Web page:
sufficient quantities make the ferric oxalate contrastier.
There are several ways to do this:
1. Add water and stir. Now stir every few hours until it is dissolved.
This may take as long as 12 to 24 hours.
2. Zap it in the micro wave. Loosen cap and give the bottle 10 seconds
zaps with shaking between zaps. Zap it until it is hot to hold.
3. If you are lucky enough to have a laboratory hotplate stirrer,
this will work dandy. Set the temp to about 140 Deg F.
Older texts warn of using heat as it will cause the generation of
ferrous oxalate. This may have due to the impurities in older versions
of the product. We have found that it will take quite a bit of heat
with decaying into ferrous.
The double ferric
oxalates -- For Ziatypes
Sodium ferric oxalate
The solution will turn cold and may need to
be heated to dissolve and clear the liquor. If still too cloudy
cautiously add small quantities of water.
oxalate method 2
Sodium oxalate can be made in solution, so another way to make the
sodium ferric oxalate is:
|sodium carbonate anhydrous
Dissolve the oxalic acid and slowly add the
(Lots of harmless bubbling and fizzing goes on so do this in a 200
ml beaker otherwise it will look like and explosion in a root beer
You now have 5.3 gm of sodium oxalate in solution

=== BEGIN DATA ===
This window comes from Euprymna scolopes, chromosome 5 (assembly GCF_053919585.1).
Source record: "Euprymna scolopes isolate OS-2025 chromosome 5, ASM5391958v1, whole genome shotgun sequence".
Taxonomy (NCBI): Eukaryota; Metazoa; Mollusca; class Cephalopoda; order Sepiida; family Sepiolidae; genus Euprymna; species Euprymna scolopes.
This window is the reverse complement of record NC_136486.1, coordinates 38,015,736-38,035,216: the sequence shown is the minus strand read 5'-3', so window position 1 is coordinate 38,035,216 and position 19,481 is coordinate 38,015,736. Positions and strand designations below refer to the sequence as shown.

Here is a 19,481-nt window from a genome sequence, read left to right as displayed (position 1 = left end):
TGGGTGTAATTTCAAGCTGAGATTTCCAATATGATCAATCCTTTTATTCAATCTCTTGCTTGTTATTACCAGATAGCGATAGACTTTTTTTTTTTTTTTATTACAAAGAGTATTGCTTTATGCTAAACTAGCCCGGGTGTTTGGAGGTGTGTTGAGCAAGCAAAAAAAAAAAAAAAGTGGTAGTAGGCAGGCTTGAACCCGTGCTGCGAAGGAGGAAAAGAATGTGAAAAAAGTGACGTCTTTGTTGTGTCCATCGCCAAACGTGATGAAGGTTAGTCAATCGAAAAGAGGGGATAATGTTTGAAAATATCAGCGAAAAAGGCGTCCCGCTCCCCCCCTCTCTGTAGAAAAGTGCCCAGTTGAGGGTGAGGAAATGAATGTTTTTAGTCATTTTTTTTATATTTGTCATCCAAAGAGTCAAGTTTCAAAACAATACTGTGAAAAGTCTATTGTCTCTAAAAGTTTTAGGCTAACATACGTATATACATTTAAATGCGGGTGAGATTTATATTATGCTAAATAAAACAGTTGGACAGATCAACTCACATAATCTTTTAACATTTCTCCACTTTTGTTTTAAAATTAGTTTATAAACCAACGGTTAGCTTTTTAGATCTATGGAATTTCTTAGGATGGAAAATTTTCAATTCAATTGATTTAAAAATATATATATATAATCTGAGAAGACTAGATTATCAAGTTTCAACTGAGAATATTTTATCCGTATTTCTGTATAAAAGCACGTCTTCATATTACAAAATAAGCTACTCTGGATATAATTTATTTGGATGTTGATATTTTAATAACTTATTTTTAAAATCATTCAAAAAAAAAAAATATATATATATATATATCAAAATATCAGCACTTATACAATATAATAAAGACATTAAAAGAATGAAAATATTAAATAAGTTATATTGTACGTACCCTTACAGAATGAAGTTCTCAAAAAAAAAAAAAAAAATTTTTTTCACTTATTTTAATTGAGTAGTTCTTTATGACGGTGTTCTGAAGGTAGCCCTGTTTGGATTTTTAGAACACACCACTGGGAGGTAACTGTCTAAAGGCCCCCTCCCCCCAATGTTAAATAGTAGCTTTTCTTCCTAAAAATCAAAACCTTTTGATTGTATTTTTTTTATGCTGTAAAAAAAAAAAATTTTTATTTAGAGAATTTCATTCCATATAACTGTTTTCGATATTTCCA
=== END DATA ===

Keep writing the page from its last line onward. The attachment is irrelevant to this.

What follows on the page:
|ferric oxalate powder
Stir and gently heat until dissolved and is
bright green. It is ready to use. If it is dirty looking and not
a bright green, add tiny amounts of oxalic acid until it turns a
For the rest of these I will just cite
the quantities and chemicals. Follow the procedure as above.
Lithium ferric oxalate:
This is a very interesting creature. Makes a sharper cooler brown
which is a lot closer to the standard palladium brown obtained by
the developing out procedure. It is also at least one paper grade
higher in contrast than ammonium ferric oxalate. It takes longer
to print. I made a print and added 1 drop of 2% AD and it went crazy,
right off the map in contrast and lots and lots of grain and the
color was blue-black. It looks like you need a .1 % to a .5% AD
for this puppy.
oxalate method 2.
Lithium oxalate can be made in solution thusly:
You can now add
|ferric oxalate powder
and proceed as above.
(*Lithium carbonate is expensive from chemical supply houses but
can be gotten cheap from ceramic supply houses. It is used as a
flux in glazes. I bought 5 lbs for $20.00, Spectrum wants $50.00
per 500 gm for practical grade which is the same as the ceramic
To make: neutralize oxalic acid with strong ammonium or ammonium
carbonate, filter and dry the crystals.
Procedure for making ferric oxalate*
This procedure requires a modest amount of chemical skills and prudent
safety precautions should be observed.
Take 200 gm of ferric ammonium sulfate [FeCH4NO8S2]
and dissolve in 300 ml water in a 500 ml beaker.
Add 100 ml of strong ammonium hydroxide [880
Ammonia] and stir. (Caution the ammonia is strong and ghastly, do
this in a well-ventilated area.) When the ammonia is added, a mud-like
gelatinous precipitate will be formed. This is iron hydrate, which
is actually just iron in water.
Keeping adding the ammonia until no new precipitate